August 10th, 2020

What is a Professional Learning Community (PLC)?

Being a teacher can sometimes feel like living a paradox. The work is simultaneously rewarding and draining. Kids fill your classrooms, their energy is contagious, and the relationships you build are heartwarming. At the same time, the work can be isolating: You can feel cocooned in your classroom, overwhelmed, without sufficient space and time to reflect and to learn with your colleagues.

Over the past decade, Professional Learning Communities (PLCs) have become a popular structure for teachers to reflect, collaborate, and learn in order to meet the learning needs of their students. But because of this popularity, PLCs are sometimes ill defined, diluting their power and effectiveness. When educators understand the key components of a PLC, however, they galvanize professional learning, improve instruction, and lead students to learn more and more deeply.


What is a Professional Learning Community?

Professional Learning Communities are small groups of educators — usually classroom teachers and learning specialists — who meet regularly, conduct cycles of inquiry, look at student work, and commit themselves to continuous improvement. Instead of “top-down” professional development, organized by a principal or district leader, PLCs believe that educators learn best when their attention is connected directly to their students’ outcomes. When educators develop trust with each other, and they see that their collaboration leads to better student learning, they build collective efficacy and a desire to improve even more.


What are the components of a PLC?

In “What Is A Professional Learning Community,” Richard DuFour outlines three critical components that distinguish a PLC from other groupings.

1. PLCs focus on what students learn, not what teachers teach.

The aim of a PLC is not to ensure that students are taught but to ensure that students learn. Put another way, the goal of a PLC is not to make the teacher look better in the classroom when they’re observed. Rather, the core of a PLC is about what students learn and are able to do. As a result, teachers in a PLC ask the following three questions:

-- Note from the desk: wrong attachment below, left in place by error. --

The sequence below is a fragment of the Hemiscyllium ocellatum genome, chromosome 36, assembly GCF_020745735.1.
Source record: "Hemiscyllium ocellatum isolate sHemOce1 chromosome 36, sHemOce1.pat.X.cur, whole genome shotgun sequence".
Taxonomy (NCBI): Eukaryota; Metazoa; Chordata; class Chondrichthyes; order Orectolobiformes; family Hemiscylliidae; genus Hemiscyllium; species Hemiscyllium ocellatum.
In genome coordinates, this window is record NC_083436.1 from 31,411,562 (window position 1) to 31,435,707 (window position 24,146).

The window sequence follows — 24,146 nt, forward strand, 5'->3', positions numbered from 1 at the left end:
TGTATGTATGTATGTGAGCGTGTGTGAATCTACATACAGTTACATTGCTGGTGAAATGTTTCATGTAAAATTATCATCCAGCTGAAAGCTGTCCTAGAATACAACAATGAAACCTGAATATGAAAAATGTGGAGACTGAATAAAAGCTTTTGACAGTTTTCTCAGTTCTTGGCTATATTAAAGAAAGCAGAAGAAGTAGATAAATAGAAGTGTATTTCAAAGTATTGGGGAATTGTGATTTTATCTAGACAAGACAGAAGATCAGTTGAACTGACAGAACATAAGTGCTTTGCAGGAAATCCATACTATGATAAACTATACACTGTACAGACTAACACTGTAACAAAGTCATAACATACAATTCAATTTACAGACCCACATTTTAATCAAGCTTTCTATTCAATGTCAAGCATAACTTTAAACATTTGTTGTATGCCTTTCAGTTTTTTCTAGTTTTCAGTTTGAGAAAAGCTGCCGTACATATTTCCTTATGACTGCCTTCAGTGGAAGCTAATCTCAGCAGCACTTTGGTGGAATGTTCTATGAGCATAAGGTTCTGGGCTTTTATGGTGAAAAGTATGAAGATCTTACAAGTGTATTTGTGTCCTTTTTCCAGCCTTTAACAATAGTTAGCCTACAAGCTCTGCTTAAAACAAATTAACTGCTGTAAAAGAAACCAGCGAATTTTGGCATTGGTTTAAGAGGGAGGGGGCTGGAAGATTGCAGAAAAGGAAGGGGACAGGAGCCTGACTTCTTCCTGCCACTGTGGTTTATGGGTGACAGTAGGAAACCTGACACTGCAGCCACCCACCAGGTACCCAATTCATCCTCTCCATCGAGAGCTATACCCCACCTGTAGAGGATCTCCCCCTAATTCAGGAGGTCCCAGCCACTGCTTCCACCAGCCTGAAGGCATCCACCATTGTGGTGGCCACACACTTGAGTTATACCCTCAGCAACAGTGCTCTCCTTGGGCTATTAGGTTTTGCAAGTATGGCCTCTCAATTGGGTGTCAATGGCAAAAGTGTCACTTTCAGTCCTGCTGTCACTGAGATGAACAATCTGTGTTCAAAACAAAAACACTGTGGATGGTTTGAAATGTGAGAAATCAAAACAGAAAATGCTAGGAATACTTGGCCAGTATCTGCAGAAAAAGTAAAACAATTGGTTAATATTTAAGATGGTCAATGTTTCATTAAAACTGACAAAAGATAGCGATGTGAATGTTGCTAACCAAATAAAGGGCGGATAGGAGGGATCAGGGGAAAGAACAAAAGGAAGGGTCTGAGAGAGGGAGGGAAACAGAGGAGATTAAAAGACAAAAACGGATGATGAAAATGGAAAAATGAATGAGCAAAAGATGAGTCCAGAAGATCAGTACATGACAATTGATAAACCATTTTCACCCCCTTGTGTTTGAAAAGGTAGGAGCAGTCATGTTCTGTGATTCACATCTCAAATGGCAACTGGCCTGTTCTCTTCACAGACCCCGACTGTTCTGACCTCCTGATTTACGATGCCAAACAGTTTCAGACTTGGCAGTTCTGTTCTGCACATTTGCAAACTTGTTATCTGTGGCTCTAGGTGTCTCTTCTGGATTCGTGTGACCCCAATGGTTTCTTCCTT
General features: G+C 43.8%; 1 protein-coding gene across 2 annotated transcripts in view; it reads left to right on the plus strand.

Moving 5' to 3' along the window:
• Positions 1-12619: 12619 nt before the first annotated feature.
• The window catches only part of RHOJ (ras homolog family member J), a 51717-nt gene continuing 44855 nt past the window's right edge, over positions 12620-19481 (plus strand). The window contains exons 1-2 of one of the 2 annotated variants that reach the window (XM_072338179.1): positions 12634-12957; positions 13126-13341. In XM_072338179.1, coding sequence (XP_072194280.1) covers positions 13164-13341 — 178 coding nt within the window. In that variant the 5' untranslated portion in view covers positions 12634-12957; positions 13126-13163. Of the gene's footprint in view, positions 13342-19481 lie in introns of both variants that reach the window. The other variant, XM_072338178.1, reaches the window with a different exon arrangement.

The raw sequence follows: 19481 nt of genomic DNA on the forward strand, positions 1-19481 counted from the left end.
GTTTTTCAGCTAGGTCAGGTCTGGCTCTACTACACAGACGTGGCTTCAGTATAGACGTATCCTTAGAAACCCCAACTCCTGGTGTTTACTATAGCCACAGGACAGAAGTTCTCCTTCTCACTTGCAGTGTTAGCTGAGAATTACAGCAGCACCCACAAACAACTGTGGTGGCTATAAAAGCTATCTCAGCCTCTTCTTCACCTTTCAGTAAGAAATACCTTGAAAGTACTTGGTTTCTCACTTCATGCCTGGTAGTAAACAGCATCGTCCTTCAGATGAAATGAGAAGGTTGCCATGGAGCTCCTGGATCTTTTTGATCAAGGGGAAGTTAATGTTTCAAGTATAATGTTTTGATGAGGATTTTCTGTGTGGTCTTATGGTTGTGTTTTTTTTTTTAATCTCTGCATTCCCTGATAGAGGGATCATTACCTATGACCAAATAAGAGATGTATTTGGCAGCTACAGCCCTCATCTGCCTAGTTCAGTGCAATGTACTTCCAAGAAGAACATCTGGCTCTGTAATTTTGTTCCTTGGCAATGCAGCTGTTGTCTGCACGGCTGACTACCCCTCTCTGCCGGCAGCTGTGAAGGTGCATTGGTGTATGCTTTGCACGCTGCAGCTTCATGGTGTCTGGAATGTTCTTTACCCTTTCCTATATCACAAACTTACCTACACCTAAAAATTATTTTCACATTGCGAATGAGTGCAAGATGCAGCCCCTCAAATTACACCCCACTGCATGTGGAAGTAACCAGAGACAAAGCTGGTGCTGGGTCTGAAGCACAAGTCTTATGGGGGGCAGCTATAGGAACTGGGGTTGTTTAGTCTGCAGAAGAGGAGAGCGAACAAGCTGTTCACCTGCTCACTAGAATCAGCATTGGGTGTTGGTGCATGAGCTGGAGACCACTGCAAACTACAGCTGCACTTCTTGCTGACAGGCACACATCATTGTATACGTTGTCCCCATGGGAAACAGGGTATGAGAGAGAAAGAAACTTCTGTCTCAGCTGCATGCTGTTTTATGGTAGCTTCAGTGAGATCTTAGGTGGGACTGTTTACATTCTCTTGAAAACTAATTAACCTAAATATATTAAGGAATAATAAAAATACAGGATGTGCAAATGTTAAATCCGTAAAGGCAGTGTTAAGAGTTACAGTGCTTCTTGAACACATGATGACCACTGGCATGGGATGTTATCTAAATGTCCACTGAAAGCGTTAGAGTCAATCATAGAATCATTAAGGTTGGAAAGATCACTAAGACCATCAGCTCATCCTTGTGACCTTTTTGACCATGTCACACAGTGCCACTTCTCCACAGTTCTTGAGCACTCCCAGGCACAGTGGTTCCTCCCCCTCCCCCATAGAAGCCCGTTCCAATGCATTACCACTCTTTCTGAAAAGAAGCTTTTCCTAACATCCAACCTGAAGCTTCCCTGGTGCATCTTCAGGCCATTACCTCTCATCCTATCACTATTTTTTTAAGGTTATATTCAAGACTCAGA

• What do we want each student to learn?
  • How will we know when each student has learned it?
  • How will we respond when a student experiences difficulty in learning?

These questions mirror the three stages of backward planning of Understanding By Design (McTighe and Wiggins) and support teachers to stay focused on their ultimate goal.


2. PLCs focus on a culture of collaboration.

The best learning and the best results cannot occur in a vacuum. In their separate classrooms, teachers do amazing things with their students every day, but their efforts may get diluted unless their colleagues follow suit and also employ the same best practices. In PLCs, educators collaborate to determine which instructional moves make the most impact with their students. When working in tandem, teachers see that their hard work accelerates the learning of their students, which builds momentum to want to do more. This positive feedback loop, also called collective efficacy, is an important component of PLCs.


3. PLCs focus on results.

Perhaps the most important component of a PLC is its focus on student learning results. The goal is not to improve teachers’ perception in the classrooms by outside observers. It’s not to make students like them more or to encourage parents to send positive emails. The ultimate aim of a PLC is to drive student learning outcomes. By looking at data and student work, PLCs analyze what’s working and what’s not. Adopting the principles of Improvement Science, PLCs keep student data at the center, not trying “by gut” or “by feel.” What works for students works for members of the PLC.